How to Pray the Psalms

Ben Patterson offers five suggestions

In God’s Prayer Book: The Power and Pleasure of Praying the Psalms, Ben Patterson offers five suggestions for praying the Psalms.

1. Say them out loud

Just read the Psalms slowly and thoughtfully, assenting to what they say with as much understanding as you have, intellectually and emotionally. Don’t just read them, pray them: say them from the heart.

2. Festoon Them

Think of a psalm as a Christmas tree. Read it and then festoon it with your own prayers, as you would decorate a tree. Your prayers are answers to what God says to you in the psalm.

Along these lines, he recommends using the “three Rs” in your prayers:

  • Rejoice: What do I find here that gives me cause to rejoice, to give praise and thanks? Then do it.
  • Repent: What do I read here that brings to light sin in my life? Then confess and repent.
  • Request: What in this psalm can inform the way I pray for others and myself? Then make your requests of God accordingly.

3. Paraphrase them

Meditate and study a psalm until you understand it well enough to put it into your own words. Then paraphrase the psalm as you have come to understand it, and pray your paraphrase.

4. Learn them by heart

Memorize the Psalms—but not by rote. Rather, learn them by heart; make their words your words. Come to understand them so well you can recite them—by inflection and tone—as though you had written them yourself.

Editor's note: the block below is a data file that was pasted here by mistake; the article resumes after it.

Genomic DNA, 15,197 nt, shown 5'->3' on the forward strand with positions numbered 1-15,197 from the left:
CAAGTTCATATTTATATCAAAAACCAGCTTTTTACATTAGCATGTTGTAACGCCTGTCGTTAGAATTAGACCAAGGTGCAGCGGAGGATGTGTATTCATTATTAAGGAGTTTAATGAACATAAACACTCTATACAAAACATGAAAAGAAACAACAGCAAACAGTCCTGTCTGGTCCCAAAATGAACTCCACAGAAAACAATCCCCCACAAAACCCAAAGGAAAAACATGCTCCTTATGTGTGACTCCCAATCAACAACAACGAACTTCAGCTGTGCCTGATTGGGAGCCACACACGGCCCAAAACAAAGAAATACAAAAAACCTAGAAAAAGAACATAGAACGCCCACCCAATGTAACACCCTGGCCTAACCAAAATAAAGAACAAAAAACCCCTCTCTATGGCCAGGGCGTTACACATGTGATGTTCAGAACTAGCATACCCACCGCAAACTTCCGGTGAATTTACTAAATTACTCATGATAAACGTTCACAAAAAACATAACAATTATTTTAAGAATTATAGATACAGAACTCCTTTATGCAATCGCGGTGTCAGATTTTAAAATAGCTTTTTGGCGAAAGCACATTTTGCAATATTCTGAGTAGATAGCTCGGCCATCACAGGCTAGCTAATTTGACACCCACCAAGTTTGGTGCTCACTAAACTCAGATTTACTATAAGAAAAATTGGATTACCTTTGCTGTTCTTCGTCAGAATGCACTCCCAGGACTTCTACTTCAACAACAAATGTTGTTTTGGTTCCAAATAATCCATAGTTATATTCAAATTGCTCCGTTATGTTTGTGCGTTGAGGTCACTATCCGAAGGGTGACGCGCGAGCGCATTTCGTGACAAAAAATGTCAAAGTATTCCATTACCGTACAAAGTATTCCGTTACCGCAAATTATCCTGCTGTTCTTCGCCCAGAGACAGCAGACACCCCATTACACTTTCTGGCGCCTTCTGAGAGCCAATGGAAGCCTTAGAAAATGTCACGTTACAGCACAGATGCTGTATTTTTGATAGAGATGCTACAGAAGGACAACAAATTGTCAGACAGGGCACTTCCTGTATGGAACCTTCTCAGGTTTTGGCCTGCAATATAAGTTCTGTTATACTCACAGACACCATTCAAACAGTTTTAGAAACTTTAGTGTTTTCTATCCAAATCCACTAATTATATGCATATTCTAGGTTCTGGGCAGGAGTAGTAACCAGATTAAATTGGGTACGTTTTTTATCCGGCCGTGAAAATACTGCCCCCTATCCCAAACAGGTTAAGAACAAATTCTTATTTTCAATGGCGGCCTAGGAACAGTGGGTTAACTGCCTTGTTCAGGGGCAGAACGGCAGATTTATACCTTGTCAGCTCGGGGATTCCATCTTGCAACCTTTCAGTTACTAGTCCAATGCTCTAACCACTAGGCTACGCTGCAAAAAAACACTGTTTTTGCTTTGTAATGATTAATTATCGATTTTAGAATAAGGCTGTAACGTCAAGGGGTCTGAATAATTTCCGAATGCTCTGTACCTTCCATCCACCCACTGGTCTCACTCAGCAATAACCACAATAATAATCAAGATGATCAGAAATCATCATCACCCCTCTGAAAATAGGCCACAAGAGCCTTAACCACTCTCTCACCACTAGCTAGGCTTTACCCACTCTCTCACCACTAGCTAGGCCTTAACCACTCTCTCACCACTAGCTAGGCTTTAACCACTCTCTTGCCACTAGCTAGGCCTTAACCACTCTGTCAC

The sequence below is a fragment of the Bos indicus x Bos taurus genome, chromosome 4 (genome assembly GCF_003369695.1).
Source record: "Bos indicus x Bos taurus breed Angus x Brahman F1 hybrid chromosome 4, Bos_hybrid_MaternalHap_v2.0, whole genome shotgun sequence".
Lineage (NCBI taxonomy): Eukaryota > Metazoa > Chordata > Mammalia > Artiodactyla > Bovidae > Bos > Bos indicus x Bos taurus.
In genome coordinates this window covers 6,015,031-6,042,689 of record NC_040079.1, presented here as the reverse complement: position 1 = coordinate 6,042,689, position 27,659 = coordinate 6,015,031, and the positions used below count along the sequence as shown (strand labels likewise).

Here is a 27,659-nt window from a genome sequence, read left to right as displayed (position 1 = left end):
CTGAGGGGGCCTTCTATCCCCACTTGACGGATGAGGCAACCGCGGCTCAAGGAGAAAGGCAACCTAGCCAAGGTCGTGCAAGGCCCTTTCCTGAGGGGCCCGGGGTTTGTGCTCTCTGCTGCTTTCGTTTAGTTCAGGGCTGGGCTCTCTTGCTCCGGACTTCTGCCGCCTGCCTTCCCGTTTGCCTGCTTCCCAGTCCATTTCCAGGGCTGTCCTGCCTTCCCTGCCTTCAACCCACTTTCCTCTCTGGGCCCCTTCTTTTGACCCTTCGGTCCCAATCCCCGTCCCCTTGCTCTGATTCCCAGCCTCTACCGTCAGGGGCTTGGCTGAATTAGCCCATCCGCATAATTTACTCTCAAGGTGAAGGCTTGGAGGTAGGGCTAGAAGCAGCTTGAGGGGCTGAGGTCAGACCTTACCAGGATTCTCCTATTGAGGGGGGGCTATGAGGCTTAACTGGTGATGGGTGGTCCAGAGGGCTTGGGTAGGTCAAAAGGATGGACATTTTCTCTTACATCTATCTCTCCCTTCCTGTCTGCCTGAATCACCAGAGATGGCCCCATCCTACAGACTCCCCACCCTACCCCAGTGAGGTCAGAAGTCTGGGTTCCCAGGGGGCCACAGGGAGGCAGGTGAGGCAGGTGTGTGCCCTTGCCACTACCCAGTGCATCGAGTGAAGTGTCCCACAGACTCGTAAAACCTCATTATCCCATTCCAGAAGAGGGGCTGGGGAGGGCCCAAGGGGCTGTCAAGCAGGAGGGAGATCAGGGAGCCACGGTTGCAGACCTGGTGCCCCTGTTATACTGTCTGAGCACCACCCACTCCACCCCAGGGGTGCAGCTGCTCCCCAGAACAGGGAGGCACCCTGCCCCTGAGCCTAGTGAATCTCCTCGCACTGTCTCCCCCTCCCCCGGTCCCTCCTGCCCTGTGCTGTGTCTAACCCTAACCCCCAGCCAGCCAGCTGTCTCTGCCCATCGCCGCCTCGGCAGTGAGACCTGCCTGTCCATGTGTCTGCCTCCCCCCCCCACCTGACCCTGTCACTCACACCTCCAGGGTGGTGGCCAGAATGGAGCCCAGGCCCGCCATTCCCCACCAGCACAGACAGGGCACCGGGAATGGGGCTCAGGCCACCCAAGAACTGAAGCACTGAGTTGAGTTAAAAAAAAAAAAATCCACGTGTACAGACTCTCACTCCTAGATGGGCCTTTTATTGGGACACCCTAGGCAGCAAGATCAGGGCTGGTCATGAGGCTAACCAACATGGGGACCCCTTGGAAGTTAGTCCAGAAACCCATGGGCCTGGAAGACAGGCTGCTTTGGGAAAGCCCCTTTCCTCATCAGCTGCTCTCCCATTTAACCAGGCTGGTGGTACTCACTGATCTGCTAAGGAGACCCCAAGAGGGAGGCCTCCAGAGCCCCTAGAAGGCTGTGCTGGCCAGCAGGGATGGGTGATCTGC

5. Marinate in them

Some people use the Bible like they use spice to liven up the taste of food—a little Tabasco here, some salt and pepper and oregano there; a favorite verse, a “one size fits all” psalm like Psalm 23 or 103 to read when you are (check one) sad or glad or afraid or lonely or struggling with doubt. Nothing wrong with that, unless that’s the only way you come to Scripture.

But it’s better to use the Psalms as you would a marinade. A spice touches only the surface of the food: marinade changes its character. Chicken soaked in lemon juice or a steak drenched in garlic and teriyaki sauce isn’t the same thing it was before the treatment. The soul should marinate in Scripture by repeated, thoughtful, slow, comprehensive, and Spirit-enlightened reading.

Patterson concludes his suggestions for praying the Psalms with the following remarks.

Mature Christians have long known that the best way to learn to pray is to pray through the Psalms systematically, psalm by psalm, day in and day out, week by week and month by month for a lifetime…Certainly this was what Jesus did. The man who prayed the Psalms so meaningfully on the cross had been drenched in the Psalms from boyhood.